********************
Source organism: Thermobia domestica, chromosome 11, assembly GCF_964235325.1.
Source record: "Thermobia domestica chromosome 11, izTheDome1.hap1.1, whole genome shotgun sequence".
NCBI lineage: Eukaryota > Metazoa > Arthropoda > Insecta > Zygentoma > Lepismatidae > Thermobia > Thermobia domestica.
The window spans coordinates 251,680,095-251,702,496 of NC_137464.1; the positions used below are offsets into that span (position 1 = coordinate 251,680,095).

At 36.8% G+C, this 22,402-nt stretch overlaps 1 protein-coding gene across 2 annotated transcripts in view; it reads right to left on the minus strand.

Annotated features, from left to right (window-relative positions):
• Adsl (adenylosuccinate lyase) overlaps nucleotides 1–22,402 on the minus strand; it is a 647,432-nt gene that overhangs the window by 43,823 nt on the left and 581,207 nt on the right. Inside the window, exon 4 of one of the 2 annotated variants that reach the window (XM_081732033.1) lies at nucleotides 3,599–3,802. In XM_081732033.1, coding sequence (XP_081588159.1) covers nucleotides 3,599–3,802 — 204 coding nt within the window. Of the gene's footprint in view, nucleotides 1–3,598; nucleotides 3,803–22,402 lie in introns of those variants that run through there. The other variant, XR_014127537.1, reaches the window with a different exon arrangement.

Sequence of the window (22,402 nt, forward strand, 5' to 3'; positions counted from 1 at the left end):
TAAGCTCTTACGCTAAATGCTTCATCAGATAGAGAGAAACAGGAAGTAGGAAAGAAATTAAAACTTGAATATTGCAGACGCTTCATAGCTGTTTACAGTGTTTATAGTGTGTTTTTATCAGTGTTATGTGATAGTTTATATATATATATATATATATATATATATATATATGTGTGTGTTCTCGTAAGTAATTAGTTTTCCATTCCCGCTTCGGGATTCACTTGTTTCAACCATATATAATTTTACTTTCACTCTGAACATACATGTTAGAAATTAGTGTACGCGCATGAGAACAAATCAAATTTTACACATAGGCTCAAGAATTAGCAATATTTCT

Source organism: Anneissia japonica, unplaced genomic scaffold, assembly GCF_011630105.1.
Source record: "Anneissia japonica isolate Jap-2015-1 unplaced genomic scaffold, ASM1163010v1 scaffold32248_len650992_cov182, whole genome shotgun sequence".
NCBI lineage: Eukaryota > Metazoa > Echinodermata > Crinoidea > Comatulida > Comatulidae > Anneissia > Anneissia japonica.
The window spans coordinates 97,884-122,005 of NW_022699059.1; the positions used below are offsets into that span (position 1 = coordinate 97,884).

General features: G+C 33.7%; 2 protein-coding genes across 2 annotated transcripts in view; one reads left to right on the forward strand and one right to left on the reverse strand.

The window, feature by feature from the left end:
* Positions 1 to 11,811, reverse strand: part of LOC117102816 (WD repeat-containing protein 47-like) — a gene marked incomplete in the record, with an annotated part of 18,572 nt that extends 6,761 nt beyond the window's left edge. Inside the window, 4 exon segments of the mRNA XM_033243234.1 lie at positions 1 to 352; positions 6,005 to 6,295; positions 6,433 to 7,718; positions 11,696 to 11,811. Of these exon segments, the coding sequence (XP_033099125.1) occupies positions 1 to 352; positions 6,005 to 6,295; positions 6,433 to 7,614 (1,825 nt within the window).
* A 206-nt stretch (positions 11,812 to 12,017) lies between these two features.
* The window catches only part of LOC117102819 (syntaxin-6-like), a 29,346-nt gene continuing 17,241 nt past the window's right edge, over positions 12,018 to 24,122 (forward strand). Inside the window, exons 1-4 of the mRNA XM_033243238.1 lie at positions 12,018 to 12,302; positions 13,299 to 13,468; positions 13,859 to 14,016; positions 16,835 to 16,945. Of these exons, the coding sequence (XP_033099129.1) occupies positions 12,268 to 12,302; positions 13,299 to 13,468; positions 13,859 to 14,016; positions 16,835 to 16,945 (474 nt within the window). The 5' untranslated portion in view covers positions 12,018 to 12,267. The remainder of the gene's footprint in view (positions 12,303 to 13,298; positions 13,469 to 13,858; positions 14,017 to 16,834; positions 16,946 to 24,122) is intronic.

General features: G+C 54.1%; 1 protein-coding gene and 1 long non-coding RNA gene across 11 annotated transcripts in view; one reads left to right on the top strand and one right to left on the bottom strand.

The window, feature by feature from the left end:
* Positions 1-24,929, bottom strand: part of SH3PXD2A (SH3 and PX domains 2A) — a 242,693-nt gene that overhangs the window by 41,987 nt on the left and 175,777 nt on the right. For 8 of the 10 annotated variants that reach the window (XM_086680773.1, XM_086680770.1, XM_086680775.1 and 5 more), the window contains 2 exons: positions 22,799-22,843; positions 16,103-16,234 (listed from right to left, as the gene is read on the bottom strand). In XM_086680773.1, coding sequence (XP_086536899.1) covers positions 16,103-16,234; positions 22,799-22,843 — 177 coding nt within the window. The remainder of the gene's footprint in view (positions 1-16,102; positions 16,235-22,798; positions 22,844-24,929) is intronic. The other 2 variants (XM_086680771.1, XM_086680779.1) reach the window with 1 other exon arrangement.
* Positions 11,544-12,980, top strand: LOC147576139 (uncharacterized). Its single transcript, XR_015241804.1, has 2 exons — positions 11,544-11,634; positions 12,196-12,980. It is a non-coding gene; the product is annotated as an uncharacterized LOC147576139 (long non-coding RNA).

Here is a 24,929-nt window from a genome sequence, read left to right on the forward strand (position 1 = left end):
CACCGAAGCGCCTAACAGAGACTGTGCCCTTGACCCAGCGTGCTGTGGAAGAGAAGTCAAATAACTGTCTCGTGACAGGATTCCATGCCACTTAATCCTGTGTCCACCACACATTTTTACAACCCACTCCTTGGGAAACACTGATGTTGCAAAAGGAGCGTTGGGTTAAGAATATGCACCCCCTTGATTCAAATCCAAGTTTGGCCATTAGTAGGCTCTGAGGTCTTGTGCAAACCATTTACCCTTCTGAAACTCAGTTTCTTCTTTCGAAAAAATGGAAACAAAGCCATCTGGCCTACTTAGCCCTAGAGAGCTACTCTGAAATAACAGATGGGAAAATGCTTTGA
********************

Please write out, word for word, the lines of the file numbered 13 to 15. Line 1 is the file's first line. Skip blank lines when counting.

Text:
The window spans coordinates 97,884-122,005 of NW_022699059.1; the positions used below are offsets into that span (position 1 = coordinate 97,884).

General features: G+C 33.7%; 2 protein-coding genes across 2 annotated transcripts in view; one reads left to right on the forward strand and one right to left on the reverse strand.

The window, feature by feature from the left end: